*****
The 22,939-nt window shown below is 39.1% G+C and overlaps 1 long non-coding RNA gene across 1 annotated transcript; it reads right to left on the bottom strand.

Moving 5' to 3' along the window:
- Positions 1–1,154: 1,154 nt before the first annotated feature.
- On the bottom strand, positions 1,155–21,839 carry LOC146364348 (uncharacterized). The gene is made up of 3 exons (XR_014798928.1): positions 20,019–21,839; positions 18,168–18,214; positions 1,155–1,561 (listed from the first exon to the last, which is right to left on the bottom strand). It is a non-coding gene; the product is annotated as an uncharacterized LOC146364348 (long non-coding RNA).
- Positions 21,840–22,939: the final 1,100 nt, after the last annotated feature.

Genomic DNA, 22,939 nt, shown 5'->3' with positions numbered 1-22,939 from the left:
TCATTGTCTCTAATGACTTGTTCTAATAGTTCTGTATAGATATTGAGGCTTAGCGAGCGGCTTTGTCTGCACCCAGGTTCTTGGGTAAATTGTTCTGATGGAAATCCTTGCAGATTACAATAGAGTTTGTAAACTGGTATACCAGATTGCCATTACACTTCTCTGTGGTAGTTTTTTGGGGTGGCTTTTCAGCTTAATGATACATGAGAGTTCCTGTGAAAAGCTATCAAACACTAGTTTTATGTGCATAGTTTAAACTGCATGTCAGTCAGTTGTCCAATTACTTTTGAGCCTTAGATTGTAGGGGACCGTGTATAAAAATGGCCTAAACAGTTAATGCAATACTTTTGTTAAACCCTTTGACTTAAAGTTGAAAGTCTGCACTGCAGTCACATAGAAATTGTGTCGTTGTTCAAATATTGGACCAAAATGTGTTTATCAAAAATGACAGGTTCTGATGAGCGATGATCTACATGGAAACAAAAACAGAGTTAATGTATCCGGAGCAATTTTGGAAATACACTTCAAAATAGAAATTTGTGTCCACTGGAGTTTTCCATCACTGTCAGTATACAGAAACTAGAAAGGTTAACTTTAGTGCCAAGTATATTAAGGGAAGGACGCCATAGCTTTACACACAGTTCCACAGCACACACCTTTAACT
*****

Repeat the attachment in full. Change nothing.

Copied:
The 22,939-nt window shown below is 39.1% G+C and overlaps 1 long non-coding RNA gene across 1 annotated transcript; it reads right to left on the bottom strand.

Moving 5' to 3' along the window:
- Positions 1–1,154: 1,154 nt before the first annotated feature.
- On the bottom strand, positions 1,155–21,839 carry LOC146364348 (uncharacterized). The gene is made up of 3 exons (XR_014798928.1): positions 20,019–21,839; positions 18,168–18,214; positions 1,155–1,561 (listed from the first exon to the last, which is right to left on the bottom strand). It is a non-coding gene; the product is annotated as an uncharacterized LOC146364348 (long non-coding RNA).
- Positions 21,840–22,939: the final 1,100 nt, after the last annotated feature.

Genomic DNA, 22,939 nt, shown 5'->3' with positions numbered 1-22,939 from the left:
TCATTGTCTCTAATGACTTGTTCTAATAGTTCTGTATAGATATTGAGGCTTAGCGAGCGGCTTTGTCTGCACCCAGGTTCTTGGGTAAATTGTTCTGATGGAAATCCTTGCAGATTACAATAGAGTTTGTAAACTGGTATACCAGATTGCCATTACACTTCTCTGTGGTAGTTTTTTGGGGTGGCTTTTCAGCTTAATGATACATGAGAGTTCCTGTGAAAAGCTATCAAACACTAGTTTTATGTGCATAGTTTAAACTGCATGTCAGTCAGTTGTCCAATTACTTTTGAGCCTTAGATTGTAGGGGACCGTGTATAAAAATGGCCTAAACAGTTAATGCAATACTTTTGTTAAACCCTTTGACTTAAAGTTGAAAGTCTGCACTGCAGTCACATAGAAATTGTGTCGTTGTTCAAATATTGGACCAAAATGTGTTTATCAAAAATGACAGGTTCTGATGAGCGATGATCTACATGGAAACAAAAACAGAGTTAATGTATCCGGAGCAATTTTGGAAATACACTTCAAAATAGAAATTTGTGTCCACTGGAGTTTTCCATCACTGTCAGTATACAGAAACTAGAAAGGTTAACTTTAGTGCCAAGTATATTAAGGGAAGGACGCCATAGCTTTACACACAGTTCCACAGCACACACCTTTAACT